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Publication numberUS2746563 A
Publication typeGrant
Publication dateMay 22, 1956
Filing dateJun 9, 1953
Priority dateJun 9, 1953
Publication numberUS 2746563 A, US 2746563A, US-A-2746563, US2746563 A, US2746563A
InventorsHarlow Earl V
Original AssigneeKoppers Co Inc
Export CitationBiBTeX, EndNote, RefMan
External Links: USPTO, USPTO Assignment, Espacenet
Purification of gases
US 2746563 A
Abstract  available in
Images(1)
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Claims  available in
Description  (OCR text may contain errors)

May 22, 1956 E. v. HARLOW PURIFICATION 0F GASES Filed June 9, 1953 INVENTOR. .EARL V. HAR/ ow Unid StatCS Patent= O PURIFICATION oF GASES4 Earl V. Harlow, Towson, Md., assignor to Kappers Conipany, Inc., a corporation of Delaware Application June 9, 1953, Serial No.- 360,531 6 Claims. (C1. iss-114) The present invention relates to a process of purifying gases and more particularly to a process of treating stack gases emanating from a combustion chamber and which eventually pass to an electrostatic precipitator.

In the prior art, stack gases derived from a combustion chamber have been passed` to an electrostatic precipitation zone in order to remove the ily ash in the gases, thus reducing the possibilities of atmospheric pollution and effecting a recovery of valuable materials which might be present in the gases. When the gases pass thru the electrostatic precipitation zone, it is important that the fly ash present have sufficient electrical conductivity for etilcient precipitation. If the ash has a high resistivity, a phenomenon known` as back discharge occurs and the efficiency of the precipitator is greatly reduced.

When the resistance of the dust layer accumulating on the collecting electrode of the precipitator is too high, this phenomenon of back discharge prevents the charge, which ordinarily llows to ground, from escaping as fast as new ions arrive from the discharge electrode. As a result,` the potential at the' surface ofV the dust layerv increases. If the' potential builds high enough, anarc from the surface of the dust layer to the grounded electrode occurs. The arc produces a swarm of ions, both positive and negative causing trouble in several ways. The high local conductivity of the gas is very apt to cause a spark to occur between the discharge and grounded electrodes. This sparking gives rise to a surging current llow and the voltage necessarily must be reduced to avoid opening the breakers. The excessive sparking and the resulting inability to operate at normal voltage and current are the usual symptoms of back discharge. The subnormal corona dow and lack of a strong and constant electrostatic field causes a lower efficiency of the precipitator.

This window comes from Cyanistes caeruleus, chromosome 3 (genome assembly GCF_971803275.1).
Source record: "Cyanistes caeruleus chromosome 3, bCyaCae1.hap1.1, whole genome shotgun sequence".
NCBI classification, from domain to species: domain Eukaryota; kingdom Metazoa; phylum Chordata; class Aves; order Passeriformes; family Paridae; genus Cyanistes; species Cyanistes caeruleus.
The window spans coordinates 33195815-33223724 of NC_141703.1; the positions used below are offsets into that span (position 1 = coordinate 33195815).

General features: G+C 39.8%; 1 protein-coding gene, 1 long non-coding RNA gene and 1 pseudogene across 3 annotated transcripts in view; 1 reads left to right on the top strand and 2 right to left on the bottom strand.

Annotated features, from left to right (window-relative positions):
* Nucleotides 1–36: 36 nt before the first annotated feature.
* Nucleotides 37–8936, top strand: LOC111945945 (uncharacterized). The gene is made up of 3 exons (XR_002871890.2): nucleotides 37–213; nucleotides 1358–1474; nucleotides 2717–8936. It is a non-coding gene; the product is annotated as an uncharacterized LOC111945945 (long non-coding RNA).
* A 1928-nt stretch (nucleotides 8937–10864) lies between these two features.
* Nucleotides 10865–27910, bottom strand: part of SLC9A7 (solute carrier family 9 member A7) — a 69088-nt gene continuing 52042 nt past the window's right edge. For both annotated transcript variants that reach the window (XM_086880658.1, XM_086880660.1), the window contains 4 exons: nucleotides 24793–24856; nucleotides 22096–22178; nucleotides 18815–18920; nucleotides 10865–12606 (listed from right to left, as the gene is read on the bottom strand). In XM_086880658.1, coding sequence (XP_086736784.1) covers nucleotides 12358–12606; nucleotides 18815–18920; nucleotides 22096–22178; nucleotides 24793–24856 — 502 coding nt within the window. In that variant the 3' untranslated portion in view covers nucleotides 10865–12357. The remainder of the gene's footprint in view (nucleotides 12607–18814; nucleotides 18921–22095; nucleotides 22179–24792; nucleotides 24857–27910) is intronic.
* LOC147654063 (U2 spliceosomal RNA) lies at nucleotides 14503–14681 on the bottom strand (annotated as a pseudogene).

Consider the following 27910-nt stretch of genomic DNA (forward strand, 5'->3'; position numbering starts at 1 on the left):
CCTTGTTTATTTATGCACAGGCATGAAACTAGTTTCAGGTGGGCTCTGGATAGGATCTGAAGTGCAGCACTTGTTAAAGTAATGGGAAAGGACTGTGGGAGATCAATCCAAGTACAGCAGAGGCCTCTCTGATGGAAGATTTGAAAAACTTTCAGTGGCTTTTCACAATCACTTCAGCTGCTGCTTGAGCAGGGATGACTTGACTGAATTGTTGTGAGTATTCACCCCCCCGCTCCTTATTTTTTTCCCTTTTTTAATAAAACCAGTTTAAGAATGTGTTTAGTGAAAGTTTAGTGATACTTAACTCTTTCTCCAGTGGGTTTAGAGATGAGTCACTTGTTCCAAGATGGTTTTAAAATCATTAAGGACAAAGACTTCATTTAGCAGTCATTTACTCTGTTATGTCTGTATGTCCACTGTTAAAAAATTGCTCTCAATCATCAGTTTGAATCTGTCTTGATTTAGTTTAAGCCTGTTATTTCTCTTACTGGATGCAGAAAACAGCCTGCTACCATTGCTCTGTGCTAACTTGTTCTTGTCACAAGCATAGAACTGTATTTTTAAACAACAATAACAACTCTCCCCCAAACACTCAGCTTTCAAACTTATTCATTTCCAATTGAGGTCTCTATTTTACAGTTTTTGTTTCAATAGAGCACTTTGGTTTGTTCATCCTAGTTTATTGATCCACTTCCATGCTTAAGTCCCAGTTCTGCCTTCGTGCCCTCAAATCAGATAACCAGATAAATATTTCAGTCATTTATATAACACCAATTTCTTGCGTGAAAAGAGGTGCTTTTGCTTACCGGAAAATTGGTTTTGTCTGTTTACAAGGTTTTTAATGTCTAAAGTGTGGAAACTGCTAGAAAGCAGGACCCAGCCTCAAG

This problem of back discharge recently has become more acute in the electrostatic precipitation art since the increased demand for electric power and the increased cost of fuels has increased the demand for fuels not heretofore used because many created problems such as back discharge.

For many years, large stocks of anthracite screenings from the anthracite coal regions of Pennsylvania have accumulated because they have been found too line for domestic fuel consumption. With the growing demand for electric power and the increased cost `of other fuels, it has become increasingly more desirable for electric power plants to utilize these accumulating fines in the tiring of coal burning boilers. However, one of the major difculties in the utilization of these fines up to the time of the present invention has been the resulting problem of back discharge. For when an electric precipitator is applied on the stack gas from an anthracite-fired boiler, back discharge occurs as a result of the high electrical resistivity of the ash deposited on the electrodes.